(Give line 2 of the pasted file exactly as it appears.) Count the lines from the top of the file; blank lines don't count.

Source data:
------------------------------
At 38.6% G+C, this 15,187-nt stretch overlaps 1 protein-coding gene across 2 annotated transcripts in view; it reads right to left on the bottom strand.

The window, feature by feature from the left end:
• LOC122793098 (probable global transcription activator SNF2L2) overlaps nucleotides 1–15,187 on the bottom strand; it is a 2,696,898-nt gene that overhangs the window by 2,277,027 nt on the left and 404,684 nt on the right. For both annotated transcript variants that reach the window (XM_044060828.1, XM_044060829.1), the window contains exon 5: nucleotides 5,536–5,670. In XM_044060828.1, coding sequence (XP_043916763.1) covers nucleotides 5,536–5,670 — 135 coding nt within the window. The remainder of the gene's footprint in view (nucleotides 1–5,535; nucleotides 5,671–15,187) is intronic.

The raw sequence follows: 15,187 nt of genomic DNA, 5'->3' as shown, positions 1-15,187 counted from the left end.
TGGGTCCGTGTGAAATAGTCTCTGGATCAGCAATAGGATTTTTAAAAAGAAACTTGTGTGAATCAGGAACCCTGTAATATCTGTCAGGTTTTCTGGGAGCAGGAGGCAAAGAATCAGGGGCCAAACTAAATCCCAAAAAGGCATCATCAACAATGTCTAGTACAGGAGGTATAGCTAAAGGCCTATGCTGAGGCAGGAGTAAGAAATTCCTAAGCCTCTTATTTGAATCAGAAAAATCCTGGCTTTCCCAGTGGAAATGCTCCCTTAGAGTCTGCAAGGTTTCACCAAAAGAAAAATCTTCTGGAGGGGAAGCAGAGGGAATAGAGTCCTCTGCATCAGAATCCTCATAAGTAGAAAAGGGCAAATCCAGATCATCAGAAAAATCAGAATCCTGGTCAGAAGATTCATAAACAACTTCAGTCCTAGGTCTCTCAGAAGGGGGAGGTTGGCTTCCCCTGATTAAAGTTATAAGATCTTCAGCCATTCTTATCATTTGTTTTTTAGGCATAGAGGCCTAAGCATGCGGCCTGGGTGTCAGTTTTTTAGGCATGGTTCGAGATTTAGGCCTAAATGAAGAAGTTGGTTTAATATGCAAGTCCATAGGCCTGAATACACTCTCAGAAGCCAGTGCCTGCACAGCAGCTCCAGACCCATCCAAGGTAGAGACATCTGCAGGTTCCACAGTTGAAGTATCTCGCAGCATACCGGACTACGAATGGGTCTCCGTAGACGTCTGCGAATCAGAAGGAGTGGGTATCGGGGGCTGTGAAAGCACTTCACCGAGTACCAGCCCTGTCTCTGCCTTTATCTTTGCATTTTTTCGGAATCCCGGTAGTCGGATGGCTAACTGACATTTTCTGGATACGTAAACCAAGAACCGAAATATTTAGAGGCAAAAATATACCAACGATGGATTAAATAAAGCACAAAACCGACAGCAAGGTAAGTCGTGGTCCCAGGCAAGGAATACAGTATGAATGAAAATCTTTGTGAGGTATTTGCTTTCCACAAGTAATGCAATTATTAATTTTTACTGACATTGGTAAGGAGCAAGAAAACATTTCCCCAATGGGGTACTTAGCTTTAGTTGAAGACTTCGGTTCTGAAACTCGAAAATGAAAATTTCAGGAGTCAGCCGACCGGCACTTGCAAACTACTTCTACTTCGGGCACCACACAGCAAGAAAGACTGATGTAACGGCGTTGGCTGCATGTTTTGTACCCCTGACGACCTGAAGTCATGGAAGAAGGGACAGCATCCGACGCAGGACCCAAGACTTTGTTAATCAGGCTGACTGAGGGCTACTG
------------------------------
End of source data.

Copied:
The window, feature by feature from the left end: